This notion of sharing is important to consider, because it means that employees identify with the common culture of the company, and that a fairly large number of them feel in harmony with the values transmitted. Thus, a management which seeks to impose a culture on its employees will meet much more resistance than one which will have realized that the corporate culture is shaped by several people.
In the case of a personnel staffing agency, it is thus necessary to ensure that the culture of the agency is shared by the employees operating the follow-up of candidates. But it is also preferable to know the corporate culture of your clients, as well as the values held by candidates. And try to see the cohesion between them.
But why is there so much talk of corporate culture? And why do we try to associate a culture with the company? The answer lies in the evolution of mentalities related to personnel management. So, let’s go back in time a bit.
From “father” to “team captain”.
With the Industrial Revolution in Europe (1850 – 1880), a new kind of patron appears in England and in the Rhine basin (south-west of Germany). He is a “father” boss, who takes care of his employees like his “children”. The company is then seen as a family, whose father teaches values to his workers: it is industrial paternalism.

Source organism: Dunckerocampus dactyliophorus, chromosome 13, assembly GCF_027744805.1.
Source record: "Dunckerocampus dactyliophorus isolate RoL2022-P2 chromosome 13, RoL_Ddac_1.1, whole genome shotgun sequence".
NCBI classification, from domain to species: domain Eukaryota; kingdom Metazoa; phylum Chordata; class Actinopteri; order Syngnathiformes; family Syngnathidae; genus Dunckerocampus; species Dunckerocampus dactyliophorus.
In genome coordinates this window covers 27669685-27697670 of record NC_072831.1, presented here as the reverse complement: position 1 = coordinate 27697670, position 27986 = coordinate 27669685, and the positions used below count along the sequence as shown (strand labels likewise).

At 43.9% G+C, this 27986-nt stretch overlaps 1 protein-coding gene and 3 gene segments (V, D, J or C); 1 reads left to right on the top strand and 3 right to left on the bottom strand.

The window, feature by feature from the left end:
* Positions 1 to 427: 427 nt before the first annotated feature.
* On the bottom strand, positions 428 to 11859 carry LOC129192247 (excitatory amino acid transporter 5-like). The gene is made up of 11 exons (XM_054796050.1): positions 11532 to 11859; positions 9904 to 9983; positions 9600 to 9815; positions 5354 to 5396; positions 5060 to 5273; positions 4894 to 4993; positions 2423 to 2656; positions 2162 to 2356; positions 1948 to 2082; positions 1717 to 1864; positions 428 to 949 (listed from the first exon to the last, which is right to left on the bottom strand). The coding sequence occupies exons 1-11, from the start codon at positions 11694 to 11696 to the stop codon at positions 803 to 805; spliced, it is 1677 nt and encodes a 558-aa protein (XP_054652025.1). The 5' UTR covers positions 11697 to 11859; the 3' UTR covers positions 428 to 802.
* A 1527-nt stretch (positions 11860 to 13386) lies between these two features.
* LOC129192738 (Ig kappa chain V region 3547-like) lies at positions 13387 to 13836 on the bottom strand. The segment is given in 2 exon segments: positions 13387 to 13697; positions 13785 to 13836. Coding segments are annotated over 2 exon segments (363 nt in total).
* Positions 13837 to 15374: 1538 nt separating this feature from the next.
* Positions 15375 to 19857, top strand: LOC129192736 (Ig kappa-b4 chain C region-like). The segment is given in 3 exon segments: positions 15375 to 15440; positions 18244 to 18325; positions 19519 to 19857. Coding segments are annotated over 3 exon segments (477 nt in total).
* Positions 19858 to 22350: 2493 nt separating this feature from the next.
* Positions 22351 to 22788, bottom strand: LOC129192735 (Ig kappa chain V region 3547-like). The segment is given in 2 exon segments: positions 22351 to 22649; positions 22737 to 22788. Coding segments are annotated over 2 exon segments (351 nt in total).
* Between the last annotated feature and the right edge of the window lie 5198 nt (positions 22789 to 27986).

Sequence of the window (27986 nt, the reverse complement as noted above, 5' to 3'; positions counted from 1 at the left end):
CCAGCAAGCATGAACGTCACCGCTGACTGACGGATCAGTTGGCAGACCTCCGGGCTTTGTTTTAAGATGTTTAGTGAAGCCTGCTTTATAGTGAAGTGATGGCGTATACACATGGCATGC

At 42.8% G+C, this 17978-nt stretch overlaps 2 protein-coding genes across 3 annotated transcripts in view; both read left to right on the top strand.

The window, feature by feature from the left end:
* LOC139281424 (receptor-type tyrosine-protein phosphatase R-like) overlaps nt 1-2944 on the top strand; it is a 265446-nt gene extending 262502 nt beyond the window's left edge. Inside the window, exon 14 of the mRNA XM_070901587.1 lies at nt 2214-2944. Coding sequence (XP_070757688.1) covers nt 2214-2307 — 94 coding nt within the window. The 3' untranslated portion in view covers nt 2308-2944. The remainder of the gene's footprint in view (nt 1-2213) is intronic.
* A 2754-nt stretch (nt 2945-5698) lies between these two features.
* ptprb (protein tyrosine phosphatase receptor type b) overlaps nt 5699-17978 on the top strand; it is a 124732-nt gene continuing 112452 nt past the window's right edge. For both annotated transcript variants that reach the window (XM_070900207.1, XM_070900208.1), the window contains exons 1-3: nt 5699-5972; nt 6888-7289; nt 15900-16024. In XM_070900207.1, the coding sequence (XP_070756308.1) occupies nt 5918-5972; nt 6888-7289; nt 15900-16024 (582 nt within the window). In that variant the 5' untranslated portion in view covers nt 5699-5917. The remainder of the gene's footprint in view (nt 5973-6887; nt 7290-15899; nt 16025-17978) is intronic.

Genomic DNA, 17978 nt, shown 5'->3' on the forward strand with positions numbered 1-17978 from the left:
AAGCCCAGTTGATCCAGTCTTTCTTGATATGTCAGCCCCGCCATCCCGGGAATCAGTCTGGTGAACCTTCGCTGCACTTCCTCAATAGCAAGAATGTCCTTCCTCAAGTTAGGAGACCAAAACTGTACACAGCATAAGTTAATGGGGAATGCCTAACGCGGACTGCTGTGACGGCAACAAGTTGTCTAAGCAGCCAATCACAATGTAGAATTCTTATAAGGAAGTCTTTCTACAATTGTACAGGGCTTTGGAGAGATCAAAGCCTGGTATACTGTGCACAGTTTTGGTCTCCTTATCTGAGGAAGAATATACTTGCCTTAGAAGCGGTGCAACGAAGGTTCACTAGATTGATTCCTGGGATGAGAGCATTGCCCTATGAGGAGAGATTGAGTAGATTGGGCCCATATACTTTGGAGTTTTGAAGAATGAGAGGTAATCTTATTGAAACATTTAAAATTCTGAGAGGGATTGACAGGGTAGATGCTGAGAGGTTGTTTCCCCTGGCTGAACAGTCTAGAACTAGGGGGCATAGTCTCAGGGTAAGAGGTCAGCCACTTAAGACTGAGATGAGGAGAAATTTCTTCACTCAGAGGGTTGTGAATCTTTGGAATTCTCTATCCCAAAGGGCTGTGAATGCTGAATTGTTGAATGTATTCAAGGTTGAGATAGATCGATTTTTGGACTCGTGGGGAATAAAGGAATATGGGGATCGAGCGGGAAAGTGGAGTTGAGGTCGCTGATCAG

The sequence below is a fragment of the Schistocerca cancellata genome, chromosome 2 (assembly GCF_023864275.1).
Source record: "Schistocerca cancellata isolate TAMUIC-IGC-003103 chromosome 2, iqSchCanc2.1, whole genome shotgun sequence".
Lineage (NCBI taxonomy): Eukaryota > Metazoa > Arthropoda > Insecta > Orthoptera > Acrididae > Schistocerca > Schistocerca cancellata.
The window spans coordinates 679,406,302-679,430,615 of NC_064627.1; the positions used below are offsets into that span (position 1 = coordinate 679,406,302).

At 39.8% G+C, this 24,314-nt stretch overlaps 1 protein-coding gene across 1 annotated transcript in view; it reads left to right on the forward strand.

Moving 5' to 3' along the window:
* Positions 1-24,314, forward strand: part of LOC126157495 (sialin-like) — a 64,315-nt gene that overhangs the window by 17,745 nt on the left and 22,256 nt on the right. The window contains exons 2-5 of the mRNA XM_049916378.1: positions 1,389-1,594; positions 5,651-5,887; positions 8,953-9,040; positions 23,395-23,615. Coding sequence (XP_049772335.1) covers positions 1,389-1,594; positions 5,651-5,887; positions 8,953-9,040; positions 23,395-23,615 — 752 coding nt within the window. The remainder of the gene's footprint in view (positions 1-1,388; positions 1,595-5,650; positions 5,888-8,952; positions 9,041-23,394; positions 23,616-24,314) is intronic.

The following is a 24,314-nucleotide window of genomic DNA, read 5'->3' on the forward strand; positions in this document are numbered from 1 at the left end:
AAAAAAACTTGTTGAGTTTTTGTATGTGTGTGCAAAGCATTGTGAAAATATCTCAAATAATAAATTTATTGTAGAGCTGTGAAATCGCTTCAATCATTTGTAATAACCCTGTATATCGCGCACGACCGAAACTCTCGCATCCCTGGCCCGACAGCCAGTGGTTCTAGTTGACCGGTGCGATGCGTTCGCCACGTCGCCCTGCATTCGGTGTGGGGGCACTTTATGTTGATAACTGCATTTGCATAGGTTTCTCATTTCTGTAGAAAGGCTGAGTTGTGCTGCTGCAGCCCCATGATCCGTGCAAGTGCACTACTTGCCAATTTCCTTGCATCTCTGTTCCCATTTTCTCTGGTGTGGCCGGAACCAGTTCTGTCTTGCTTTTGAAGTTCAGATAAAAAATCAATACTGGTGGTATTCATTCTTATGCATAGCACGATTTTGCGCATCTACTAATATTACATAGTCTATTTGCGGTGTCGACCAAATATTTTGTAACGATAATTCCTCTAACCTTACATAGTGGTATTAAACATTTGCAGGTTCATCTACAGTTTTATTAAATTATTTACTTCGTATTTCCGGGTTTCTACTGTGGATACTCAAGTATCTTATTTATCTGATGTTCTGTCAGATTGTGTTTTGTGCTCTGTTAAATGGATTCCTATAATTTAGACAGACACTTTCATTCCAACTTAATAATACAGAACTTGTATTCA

The bosses of this new generation are implementing major innovations: workers’ housing estates, health and education programs, and financing of sports associations.
However, the drifts do not take long to arrive, as well as the critics. In the first half of the 20th century, the vocabulary of the company then changed, again under the impetus of the employers, but also of the workers’ unions. We no longer speak of family, but of home: the company is a place that shelters and protects, and which belongs as much to the boss who runs it as to the worker who maintains it.